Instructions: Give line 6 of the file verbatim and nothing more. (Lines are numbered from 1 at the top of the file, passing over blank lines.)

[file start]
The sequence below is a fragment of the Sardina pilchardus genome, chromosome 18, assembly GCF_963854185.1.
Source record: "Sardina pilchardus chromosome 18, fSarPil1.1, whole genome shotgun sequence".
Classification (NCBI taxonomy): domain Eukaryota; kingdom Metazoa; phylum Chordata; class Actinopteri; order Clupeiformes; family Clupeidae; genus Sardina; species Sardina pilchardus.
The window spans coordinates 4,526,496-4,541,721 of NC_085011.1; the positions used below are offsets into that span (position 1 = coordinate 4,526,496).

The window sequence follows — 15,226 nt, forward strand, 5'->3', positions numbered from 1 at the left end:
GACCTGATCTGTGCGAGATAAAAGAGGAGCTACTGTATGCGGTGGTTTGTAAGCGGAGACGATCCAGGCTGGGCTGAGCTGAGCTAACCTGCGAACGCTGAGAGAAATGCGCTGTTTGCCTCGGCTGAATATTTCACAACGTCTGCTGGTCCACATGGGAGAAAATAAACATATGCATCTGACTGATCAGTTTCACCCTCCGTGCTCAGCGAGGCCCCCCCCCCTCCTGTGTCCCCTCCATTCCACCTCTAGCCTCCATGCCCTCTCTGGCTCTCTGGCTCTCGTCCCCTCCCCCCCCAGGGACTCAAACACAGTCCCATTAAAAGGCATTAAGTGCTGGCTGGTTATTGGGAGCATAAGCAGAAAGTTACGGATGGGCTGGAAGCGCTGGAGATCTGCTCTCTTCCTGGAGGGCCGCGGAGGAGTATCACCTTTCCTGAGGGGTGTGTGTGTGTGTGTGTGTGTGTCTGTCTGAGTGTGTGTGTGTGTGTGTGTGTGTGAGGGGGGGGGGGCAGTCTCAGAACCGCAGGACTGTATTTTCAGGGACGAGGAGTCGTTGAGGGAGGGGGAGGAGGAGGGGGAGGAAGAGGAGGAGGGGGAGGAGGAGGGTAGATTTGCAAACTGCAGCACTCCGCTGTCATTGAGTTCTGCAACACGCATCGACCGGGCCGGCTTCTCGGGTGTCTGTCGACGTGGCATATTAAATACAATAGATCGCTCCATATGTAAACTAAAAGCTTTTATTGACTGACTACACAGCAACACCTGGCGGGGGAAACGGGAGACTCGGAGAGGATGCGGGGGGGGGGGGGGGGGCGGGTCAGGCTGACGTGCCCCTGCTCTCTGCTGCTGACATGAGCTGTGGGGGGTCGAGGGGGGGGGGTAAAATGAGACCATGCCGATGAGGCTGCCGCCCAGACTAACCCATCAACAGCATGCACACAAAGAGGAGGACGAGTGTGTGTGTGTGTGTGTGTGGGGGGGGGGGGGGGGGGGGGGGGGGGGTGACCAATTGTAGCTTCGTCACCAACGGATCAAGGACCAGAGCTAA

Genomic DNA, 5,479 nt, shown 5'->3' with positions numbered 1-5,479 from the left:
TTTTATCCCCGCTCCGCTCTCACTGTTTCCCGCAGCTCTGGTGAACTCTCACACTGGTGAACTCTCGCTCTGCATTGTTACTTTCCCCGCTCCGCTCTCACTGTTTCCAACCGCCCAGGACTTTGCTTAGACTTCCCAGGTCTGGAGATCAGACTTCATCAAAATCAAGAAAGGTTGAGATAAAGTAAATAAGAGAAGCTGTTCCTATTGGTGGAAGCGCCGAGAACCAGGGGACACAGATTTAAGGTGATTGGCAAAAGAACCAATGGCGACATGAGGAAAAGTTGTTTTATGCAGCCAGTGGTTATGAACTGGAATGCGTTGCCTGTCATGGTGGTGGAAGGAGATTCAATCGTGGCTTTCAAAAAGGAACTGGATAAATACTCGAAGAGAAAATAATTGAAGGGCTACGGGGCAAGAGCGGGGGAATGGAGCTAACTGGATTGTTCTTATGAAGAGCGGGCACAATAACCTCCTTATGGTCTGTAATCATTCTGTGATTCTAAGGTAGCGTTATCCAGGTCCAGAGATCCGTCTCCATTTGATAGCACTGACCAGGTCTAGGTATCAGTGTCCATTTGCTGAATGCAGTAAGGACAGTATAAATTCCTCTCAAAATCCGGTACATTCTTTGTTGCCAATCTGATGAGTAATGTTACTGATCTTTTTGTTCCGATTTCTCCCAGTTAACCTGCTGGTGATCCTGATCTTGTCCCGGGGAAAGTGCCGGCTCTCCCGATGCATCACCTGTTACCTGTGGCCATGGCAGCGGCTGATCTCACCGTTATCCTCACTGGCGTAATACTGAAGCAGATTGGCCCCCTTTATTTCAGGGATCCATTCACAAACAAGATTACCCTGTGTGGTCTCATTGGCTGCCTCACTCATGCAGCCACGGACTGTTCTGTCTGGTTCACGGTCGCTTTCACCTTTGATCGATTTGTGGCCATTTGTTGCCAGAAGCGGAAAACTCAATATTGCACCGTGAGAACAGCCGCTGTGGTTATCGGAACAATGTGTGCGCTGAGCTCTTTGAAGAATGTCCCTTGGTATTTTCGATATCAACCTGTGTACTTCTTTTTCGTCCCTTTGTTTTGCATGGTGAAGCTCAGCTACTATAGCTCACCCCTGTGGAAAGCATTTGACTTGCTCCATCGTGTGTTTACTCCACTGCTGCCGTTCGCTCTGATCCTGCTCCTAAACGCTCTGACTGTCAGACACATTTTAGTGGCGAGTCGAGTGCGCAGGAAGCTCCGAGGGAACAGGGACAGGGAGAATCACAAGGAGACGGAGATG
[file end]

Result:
GACCTGATCTGTGCGAGATAAAAGAGGAGCTACTGTATGCGGTGGTTTGTAAGCGGAGACGATCCAGGCTGGGCTGAGCTGAGCTAACCTGCGAACGCTGAGAGAAATGCGCTGTTTGCCTCGGCTGAATATTTCACAACGTCTGCTGGTCCACATGGGAGAAAATAAACATATGCATCTGACTGATCAGTTTCACCCTCCGTGCTCAGCGAGGCCCCCCCCCCTCCTGTGTCCCCTCCATTCCACCTCTAGCCTCCATGCCCTCTCTGGCTCTCTGGCTCTCGTCCCCTCCCCCCCCAGGGACTCAAACACAGTCCCATTAAAAGGCATTAAGTGCTGGCTGGTTATTGGGAGCATAAGCAGAAAGTTACGGATGGGCTGGAAGCGCTGGAGATCTGCTCTCTTCCTGGAGGGCCGCGGAGGAGTATCACCTTTCCTGAGGGGTGTGTGTGTGTGTGTGTGTGTGTCTGTCTGAGTGTGTGTGTGTGTGTGTGTGTGTGAGGGGGGGGGGGCAGTCTCAGAACCGCAGGACTGTATTTTCAGGGACGAGGAGTCGTTGAGGGAGGGGGAGGAGGAGGGGGAGGAAGAGGAGGAGGGGGAGGAGGAGGGTAGATTTGCAAACTGCAGCACTCCGCTGTCATTGAGTTCTGCAACACGCATCGACCGGGCCGGCTTCTCGGGTGTCTGTCGACGTGGCATATTAAATACAATAGATCGCTCCATATGTAAACTAAAAGCTTTTATTGACTGACTACACAGCAACACCTGGCGGGGGAAACGGGAGACTCGGAGAGGATGCGGGGGGGGGGGGGGGGGCGGGTCAGGCTGACGTGCCCCTGCTCTCTGCTGCTGACATGAGCTGTGGGGGGTCGAGGGGGGGGGGTAAAATGAGACCATGCCGATGAGGCTGCCGCCCAGACTAACCCATCAACAGCATGCACACAAAGAGGAGGACGAGTGTGTGTGTGTGTGTGTGTGGGGGGGGGGGGGGGGGGGGGGGGGGGGTGACCAATTGTAGCTTCGTCACCAACGGATCAAGGACCAGAGCTAA